Today is the day. I am bound and determined to go to my first new mom’s group and get myself out of the house. Yesterday morning I felt so anxious and angry, a different kind of postpartum emotion that they never talk about. I felt like I just couldn’t mom. I didn’t know what to do, except to call my mom. It’s funny that no matter how old you get, you will always need your mother. “You need to get out of the house,” she told me, “Go for a walk. Go make friends. Do something.” She was right. Except for this morning, my little fuss bucket wouldn’t settle down long enough for me to get ready. Good thing I showered last night—the last thing I needed was to introduce myself, my son, and my BO. In between T’s warning half-cries, I slop on some foundation and concealer and mascara, so I don’t look like the corpse I feel like. I shift Baby T from arm to arm to put on deodorant. Jesus, my one-handed skills are amazing. I’d place effing gold in that event in the mom Olympics.
Group starts at 11 am, and its 10:50 and T isn’t settling down. If I can’t get out of the house by 11:00 then it isn’t worth me going, I think to myself. At 11:05 T is ready to be changed and to eat again. Forget it, I begrudgingly tell myself, I’m not going. The immediate next thought: “You ARE going God damnit because you need to get out of the house and prove to yourself you CAN do this.” I realize I’ve been holding myself back from leaving my prison, I mean house, because I am afraid to get out into the world with a new baby and juggle a stroller, car seat, diaper bag, and run the risk of getting shit on (literally).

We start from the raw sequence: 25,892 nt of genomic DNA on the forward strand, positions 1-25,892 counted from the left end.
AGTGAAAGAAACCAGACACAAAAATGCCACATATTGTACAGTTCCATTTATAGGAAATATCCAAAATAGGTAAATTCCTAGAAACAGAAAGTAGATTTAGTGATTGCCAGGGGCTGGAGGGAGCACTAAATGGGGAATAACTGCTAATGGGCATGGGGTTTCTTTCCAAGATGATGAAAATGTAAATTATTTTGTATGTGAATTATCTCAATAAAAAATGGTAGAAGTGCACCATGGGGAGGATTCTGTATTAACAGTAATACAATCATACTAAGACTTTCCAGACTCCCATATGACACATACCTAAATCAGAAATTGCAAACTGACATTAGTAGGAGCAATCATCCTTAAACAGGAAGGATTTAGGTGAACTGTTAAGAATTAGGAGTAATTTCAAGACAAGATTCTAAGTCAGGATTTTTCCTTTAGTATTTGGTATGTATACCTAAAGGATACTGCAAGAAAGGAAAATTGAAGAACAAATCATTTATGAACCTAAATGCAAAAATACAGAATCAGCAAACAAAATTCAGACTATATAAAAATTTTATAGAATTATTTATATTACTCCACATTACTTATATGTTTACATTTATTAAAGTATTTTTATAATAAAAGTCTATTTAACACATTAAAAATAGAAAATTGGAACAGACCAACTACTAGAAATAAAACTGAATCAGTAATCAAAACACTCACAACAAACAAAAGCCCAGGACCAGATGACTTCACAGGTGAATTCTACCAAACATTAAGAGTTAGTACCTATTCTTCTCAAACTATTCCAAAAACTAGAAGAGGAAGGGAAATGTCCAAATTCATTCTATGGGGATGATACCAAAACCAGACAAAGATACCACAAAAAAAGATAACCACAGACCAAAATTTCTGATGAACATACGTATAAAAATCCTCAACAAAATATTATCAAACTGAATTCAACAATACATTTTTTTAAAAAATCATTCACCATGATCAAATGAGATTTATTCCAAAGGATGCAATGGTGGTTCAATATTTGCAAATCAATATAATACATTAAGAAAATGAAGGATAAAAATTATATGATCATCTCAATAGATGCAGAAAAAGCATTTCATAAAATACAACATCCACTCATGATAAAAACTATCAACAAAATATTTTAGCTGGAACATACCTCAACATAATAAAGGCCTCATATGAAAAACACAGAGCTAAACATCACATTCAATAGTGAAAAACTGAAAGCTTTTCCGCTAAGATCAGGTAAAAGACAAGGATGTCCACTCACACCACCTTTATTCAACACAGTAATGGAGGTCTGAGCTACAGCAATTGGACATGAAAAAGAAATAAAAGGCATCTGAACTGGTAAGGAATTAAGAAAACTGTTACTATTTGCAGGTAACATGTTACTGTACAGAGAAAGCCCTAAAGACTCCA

I’ll show you shit, world, because I am coming for you. I park my car outside in the heat, unpack my stroller, and start sweating profusely as I try to put the car seat containing the wailing baby locked in the stroller frame. I push myself emotionally and physically to the building, find the conference room, and slink in late. The group’s discussion doesn’t skip a beat. No one looks at me funny. No one notices I am a sweaty nervous mess. No one notices my baby fussing in my arms. I sit in the circle and look around at all the women who are just like me.
The truth about mommy groups is that they not only offer incredible support, but that the experience of going shows you that you are not alone. You are not the only one afraid for your life to leave the house, thinking that you will drown faster than a brick among fish. You aren’t the only one with breastfeeding woes and problems. You aren’t the only one whose baby isn’t following the “standard” developmental milestones like sleeping 3-5 hour stretches at two months (ha!). You find out that there is nothing wrong with you or your child, and that every new mom is just scraping by, just like you. No one knows what the hell they are doing, but we are all raising healthy, happy babies anyway. We are all making it.
Mommy groups provide an odd kind of community, one that allows for hands in poop, boobs out, pumps humming away, and sentences constantly interrupted with babbling baby talk. And I love it. I’m not alone, and you aren’t either. We are all in this together, and we all know that raising a child is scary as f.
Btw, not only did I got to mommy group and survive, but I also went to lunch after. Yes, we were some brunchin’ bitches, taking over the restaurant with strollers and car seats, discussing how many things we had in common, and all feeling better that that “one weird thing” isn’t so weird at all.
Final thought: Don’t go at motherhood alone. It’s too hard to survive. Contact your local hospital to ask if they offer new mom groups, or check Facebook or MeetUp to find one near you. I promise, you won’t regret it. You will find a group of women that understand you, and help you feel understood. Being a new mom is something that not all of your current friends might understand, but this group will. Go head girl, show the world who’s boss—uh, it’s YOU.